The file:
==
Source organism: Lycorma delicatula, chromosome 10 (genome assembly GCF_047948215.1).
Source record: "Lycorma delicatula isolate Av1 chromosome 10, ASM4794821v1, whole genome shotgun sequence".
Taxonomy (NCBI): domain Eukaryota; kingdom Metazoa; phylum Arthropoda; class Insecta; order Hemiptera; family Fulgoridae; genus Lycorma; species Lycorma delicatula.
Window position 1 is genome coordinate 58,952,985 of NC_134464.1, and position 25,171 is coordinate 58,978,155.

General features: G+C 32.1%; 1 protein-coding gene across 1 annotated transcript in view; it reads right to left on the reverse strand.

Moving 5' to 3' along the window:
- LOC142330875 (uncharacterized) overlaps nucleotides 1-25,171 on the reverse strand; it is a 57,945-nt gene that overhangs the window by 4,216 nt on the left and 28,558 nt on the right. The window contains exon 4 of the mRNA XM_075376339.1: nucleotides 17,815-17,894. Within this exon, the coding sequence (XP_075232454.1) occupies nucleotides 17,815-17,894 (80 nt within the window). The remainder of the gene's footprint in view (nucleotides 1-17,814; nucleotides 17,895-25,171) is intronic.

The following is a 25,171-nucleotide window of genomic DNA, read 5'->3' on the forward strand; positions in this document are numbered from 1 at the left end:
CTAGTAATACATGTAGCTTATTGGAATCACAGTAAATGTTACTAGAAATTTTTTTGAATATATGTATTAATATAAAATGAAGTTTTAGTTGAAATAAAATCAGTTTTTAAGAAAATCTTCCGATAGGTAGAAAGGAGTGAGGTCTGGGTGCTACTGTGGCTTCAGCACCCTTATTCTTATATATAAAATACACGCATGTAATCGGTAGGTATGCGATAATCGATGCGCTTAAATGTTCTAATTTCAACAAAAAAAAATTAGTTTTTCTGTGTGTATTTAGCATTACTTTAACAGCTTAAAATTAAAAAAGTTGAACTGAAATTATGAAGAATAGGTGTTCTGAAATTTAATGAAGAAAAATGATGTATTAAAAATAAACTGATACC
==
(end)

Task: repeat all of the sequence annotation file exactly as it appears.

Source organism: Lycorma delicatula, chromosome 10 (genome assembly GCF_047948215.1).
Source record: "Lycorma delicatula isolate Av1 chromosome 10, ASM4794821v1, whole genome shotgun sequence".
Taxonomy (NCBI): domain Eukaryota; kingdom Metazoa; phylum Arthropoda; class Insecta; order Hemiptera; family Fulgoridae; genus Lycorma; species Lycorma delicatula.
Window position 1 is genome coordinate 58,952,985 of NC_134464.1, and position 25,171 is coordinate 58,978,155.

General features: G+C 32.1%; 1 protein-coding gene across 1 annotated transcript in view; it reads right to left on the reverse strand.

Moving 5' to 3' along the window:
- LOC142330875 (uncharacterized) overlaps nucleotides 1-25,171 on the reverse strand; it is a 57,945-nt gene that overhangs the window by 4,216 nt on the left and 28,558 nt on the right. The window contains exon 4 of the mRNA XM_075376339.1: nucleotides 17,815-17,894. Within this exon, the coding sequence (XP_075232454.1) occupies nucleotides 17,815-17,894 (80 nt within the window). The remainder of the gene's footprint in view (nucleotides 1-17,814; nucleotides 17,895-25,171) is intronic.

The following is a 25,171-nucleotide window of genomic DNA, read 5'->3' on the forward strand; positions in this document are numbered from 1 at the left end:
CTAGTAATACATGTAGCTTATTGGAATCACAGTAAATGTTACTAGAAATTTTTTTGAATATATGTATTAATATAAAATGAAGTTTTAGTTGAAATAAAATCAGTTTTTAAGAAAATCTTCCGATAGGTAGAAAGGAGTGAGGTCTGGGTGCTACTGTGGCTTCAGCACCCTTATTCTTATATATAAAATACACGCATGTAATCGGTAGGTATGCGATAATCGATGCGCTTAAATGTTCTAATTTCAACAAAAAAAAATTAGTTTTTCTGTGTGTATTTAGCATTACTTTAACAGCTTAAAATTAAAAAAGTTGAACTGAAATTATGAAGAATAGGTGTTCTGAAATTTAATGAAGAAAAATGATGTATTAAAAATAAACTGATACC